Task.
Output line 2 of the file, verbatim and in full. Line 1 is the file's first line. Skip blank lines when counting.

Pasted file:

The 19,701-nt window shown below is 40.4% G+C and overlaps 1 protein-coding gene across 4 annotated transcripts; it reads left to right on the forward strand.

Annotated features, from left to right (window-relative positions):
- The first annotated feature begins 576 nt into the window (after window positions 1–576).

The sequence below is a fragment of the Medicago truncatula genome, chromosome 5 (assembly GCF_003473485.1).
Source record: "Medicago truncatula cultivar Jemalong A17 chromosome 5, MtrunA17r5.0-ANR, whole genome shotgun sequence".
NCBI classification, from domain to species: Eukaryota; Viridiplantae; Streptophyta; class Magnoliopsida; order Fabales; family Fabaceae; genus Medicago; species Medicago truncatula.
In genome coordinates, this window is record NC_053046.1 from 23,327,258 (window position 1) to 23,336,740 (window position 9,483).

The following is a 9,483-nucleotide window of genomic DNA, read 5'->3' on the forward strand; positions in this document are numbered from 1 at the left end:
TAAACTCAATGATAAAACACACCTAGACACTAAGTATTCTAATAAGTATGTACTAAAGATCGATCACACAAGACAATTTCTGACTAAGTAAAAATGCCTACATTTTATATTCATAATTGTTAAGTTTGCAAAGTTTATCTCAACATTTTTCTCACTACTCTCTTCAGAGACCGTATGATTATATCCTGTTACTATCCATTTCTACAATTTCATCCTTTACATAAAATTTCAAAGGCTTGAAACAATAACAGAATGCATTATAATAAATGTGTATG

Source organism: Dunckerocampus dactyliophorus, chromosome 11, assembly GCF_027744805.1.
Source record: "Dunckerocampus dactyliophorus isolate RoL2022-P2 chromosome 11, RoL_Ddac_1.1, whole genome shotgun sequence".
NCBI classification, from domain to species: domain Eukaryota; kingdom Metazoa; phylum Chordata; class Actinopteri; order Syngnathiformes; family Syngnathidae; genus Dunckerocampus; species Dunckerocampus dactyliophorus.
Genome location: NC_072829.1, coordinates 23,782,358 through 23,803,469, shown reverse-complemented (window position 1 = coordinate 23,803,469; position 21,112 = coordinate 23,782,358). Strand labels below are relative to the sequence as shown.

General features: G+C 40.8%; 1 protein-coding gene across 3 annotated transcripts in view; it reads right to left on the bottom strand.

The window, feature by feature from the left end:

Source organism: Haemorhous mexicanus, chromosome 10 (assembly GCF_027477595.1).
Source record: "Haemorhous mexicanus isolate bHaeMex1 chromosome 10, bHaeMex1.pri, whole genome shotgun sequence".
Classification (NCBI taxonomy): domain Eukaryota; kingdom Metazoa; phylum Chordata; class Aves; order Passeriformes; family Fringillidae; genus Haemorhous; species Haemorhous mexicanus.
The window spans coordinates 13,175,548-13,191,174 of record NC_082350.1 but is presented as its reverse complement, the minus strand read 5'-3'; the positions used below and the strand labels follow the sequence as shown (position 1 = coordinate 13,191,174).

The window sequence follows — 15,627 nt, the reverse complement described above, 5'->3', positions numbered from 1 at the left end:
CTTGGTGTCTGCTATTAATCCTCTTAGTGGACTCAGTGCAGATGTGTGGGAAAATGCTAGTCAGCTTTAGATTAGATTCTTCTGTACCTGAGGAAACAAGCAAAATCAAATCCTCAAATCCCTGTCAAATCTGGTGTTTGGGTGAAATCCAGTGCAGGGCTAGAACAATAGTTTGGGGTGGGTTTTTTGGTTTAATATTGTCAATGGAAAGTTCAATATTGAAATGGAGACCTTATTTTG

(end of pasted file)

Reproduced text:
Annotated features, from left to right (window-relative positions):